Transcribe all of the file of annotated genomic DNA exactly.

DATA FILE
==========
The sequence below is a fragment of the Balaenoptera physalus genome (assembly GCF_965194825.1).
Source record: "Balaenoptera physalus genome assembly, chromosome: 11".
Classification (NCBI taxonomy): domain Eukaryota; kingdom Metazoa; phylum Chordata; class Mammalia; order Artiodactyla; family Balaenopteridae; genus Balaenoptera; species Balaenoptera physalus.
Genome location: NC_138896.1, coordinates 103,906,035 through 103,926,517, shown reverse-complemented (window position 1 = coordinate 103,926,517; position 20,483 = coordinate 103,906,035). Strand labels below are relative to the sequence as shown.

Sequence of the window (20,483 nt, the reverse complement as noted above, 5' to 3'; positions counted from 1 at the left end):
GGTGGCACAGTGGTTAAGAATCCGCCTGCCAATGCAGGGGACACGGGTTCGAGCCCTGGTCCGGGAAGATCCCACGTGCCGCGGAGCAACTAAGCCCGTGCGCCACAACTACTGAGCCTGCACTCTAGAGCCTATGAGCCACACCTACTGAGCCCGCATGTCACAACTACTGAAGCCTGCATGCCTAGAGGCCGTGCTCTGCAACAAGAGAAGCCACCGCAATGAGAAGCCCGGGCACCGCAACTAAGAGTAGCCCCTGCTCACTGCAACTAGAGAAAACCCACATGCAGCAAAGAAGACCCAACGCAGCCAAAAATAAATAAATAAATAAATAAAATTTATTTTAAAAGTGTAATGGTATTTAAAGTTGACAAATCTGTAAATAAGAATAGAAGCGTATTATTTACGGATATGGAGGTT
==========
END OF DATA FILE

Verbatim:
The sequence below is a fragment of the Balaenoptera physalus genome (assembly GCF_965194825.1).
Source record: "Balaenoptera physalus genome assembly, chromosome: 11".
Classification (NCBI taxonomy): domain Eukaryota; kingdom Metazoa; phylum Chordata; class Mammalia; order Artiodactyla; family Balaenopteridae; genus Balaenoptera; species Balaenoptera physalus.
Genome location: NC_138896.1, coordinates 103,906,035 through 103,926,517, shown reverse-complemented (window position 1 = coordinate 103,926,517; position 20,483 = coordinate 103,906,035). Strand labels below are relative to the sequence as shown.

Sequence of the window (20,483 nt, the reverse complement as noted above, 5' to 3'; positions counted from 1 at the left end):
GGTGGCACAGTGGTTAAGAATCCGCCTGCCAATGCAGGGGACACGGGTTCGAGCCCTGGTCCGGGAAGATCCCACGTGCCGCGGAGCAACTAAGCCCGTGCGCCACAACTACTGAGCCTGCACTCTAGAGCCTATGAGCCACACCTACTGAGCCCGCATGTCACAACTACTGAAGCCTGCATGCCTAGAGGCCGTGCTCTGCAACAAGAGAAGCCACCGCAATGAGAAGCCCGGGCACCGCAACTAAGAGTAGCCCCTGCTCACTGCAACTAGAGAAAACCCACATGCAGCAAAGAAGACCCAACGCAGCCAAAAATAAATAAATAAATAAATAAAATTTATTTTAAAAGTGTAATGGTATTTAAAGTTGACAAATCTGTAAATAAGAATAGAAGCGTATTATTTACGGATATGGAGGTT